How many laws are named after Kirchhoff?


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1 Chapter 32. Fundamentals of Circuits Surprising as it may seem, the power of a computer is achieved simply by the controlled flow of charges through tiny wires and circuit elements. Chapter Goal: To understand the fundamental physical principles that govern electric circuits. Chapter 32. Fundamentals of Circuits Topics: Circuit Elements and Diagrams Kirchhoff s Laws and the Basic Circuit Energy and Power Series Resistors Real Batteries Parallel Resistors Resistor Circuits Getting Grounded 1 RC Circuits 2 How many laws are named after Kirchhoff? Chapter 32. Reading Quizzes A. 0 B. 1 C. 2 D. 3 E
2 How many laws are named after Kirchhoff? A. 0 B. 1 C. 2 D. 3 E. 4 What property of a real battery makes its potential difference slightly different than that of an ideal battery? A. Short circuit B. Chemical potential C. Internal resistance D. Effective capacitance E. Inductive constant 5 6 What property of a real battery makes its potential difference slightly different than that of an ideal battery? In an RC circuit, what is the name of the quantity represented by the symbol τ? A. Short circuit B. Chemical potential C. Internal resistance D. Effective capacitance E. Inductive constant A. Period B. Torque C. Terminal voltage D. Time constant E. Coefficient of thermal expansion 7 8
3 In an RC circuit, what is the name of the quantity represented by the symbol τ? A. Period B. Torque C. Terminal voltage D. Time constant E. Coefficient of thermal expansion Which of the following are ohmic materials: A. batteries. B. wires. C. resistors. D. Materials a and b. E. Materials b and c Which of the following are ohmic materials: The equivalent resistance for a group of parallel resistors is A. batteries. B. wires. C. resistors. D. Materials a and b. E. Materials b and c. A. less than any resistor in the group. B. equal to the smallest resistance in the group. C. equal to the average resistance of the group. D. equal to the largest resistance in the group. E. larger than any resistor in the group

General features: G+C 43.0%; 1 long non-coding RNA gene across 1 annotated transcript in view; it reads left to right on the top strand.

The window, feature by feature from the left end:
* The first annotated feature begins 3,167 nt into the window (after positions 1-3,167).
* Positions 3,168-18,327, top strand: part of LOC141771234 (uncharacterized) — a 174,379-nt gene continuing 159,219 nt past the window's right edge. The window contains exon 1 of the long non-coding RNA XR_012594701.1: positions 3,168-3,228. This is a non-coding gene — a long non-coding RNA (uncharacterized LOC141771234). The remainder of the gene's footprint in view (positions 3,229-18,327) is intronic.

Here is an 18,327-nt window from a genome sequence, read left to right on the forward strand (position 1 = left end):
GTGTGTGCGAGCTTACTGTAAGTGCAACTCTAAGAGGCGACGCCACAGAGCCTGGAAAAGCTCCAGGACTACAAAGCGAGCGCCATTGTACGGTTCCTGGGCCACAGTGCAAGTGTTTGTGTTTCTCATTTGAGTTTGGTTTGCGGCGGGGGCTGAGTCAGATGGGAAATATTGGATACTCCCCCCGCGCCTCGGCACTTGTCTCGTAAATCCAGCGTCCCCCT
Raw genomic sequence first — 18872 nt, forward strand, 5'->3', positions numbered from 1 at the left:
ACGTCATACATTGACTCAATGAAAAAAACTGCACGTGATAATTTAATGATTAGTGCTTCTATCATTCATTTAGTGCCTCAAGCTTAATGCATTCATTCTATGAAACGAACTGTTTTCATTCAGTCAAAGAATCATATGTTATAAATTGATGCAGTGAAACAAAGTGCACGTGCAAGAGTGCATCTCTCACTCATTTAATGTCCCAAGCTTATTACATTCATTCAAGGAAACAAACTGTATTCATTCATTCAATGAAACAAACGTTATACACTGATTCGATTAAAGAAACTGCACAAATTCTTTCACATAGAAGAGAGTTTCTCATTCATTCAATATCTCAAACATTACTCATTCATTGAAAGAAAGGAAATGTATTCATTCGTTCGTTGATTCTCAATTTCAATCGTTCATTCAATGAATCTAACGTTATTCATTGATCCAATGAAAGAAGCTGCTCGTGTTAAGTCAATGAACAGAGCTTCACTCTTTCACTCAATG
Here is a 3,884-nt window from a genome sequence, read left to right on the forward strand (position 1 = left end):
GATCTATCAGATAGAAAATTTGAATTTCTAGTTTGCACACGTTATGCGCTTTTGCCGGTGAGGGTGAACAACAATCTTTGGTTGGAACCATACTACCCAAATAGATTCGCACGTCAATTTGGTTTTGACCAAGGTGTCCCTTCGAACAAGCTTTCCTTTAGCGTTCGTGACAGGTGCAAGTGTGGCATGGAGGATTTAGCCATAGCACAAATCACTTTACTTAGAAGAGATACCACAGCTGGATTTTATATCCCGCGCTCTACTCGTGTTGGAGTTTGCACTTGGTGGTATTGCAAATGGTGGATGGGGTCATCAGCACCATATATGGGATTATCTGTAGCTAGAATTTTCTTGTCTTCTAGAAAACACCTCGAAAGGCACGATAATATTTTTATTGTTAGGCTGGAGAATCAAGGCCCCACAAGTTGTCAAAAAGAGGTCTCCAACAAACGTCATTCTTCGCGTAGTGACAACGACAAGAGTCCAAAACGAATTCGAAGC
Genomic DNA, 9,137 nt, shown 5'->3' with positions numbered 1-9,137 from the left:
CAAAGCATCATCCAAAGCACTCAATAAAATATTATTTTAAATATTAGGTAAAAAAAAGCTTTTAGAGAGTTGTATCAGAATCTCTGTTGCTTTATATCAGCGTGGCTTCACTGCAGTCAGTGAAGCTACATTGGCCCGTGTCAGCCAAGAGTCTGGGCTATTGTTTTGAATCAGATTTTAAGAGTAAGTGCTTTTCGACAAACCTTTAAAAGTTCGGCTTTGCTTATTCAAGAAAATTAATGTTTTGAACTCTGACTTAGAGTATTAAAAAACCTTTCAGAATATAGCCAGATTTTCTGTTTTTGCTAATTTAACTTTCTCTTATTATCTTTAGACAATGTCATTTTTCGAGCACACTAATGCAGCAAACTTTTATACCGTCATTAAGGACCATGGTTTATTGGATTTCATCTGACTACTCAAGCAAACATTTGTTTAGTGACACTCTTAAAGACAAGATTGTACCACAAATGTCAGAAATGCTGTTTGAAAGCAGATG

4 The equivalent resistance for a group of parallel resistors is A. less than any resistor in the group. B. equal to the smallest resistance in the group. C. equal to the average resistance of the group. D. equal to the largest resistance in the group. E. larger than any resistor in the group. Chapter 32. Basic Content and Examples
5 Tactics: Using Kirchhoff s loop law Tactics: Using Kirchhoff s loop law 19 20
6 Energy and Power The power supplied by a battery is QUESTION: EXAMPLE 32.4 The power of light The units of power are J/s, or W. The power dissipated by a resistor is Or, in terms of the potential drop across the resistor EXAMPLE 32.4 The power of light EXAMPLE 32.4 The power of light 23 24
7 EXAMPLE 32.4 The power of light Series Resistors Resistors that are aligned end to end, with no junctions between them, are called series resistors or, sometimes, resistors in series. The current I is the same through all resistors placed in series. If we have N resistors in series, their equivalent resistance is The behavior of the circuit will be unchanged if the N series resistors are replaced by the single resistor R eq EXAMPLE 32.7 Lighting up a flashlight QUESTION: 27 28
8 EXAMPLE 32.7 Lighting up a flashlight EXAMPLE 32.7 Lighting up a flashlight EXAMPLE 32.7 Lighting up a flashlight EXAMPLE 32.7 Lighting up a flashlight 31 32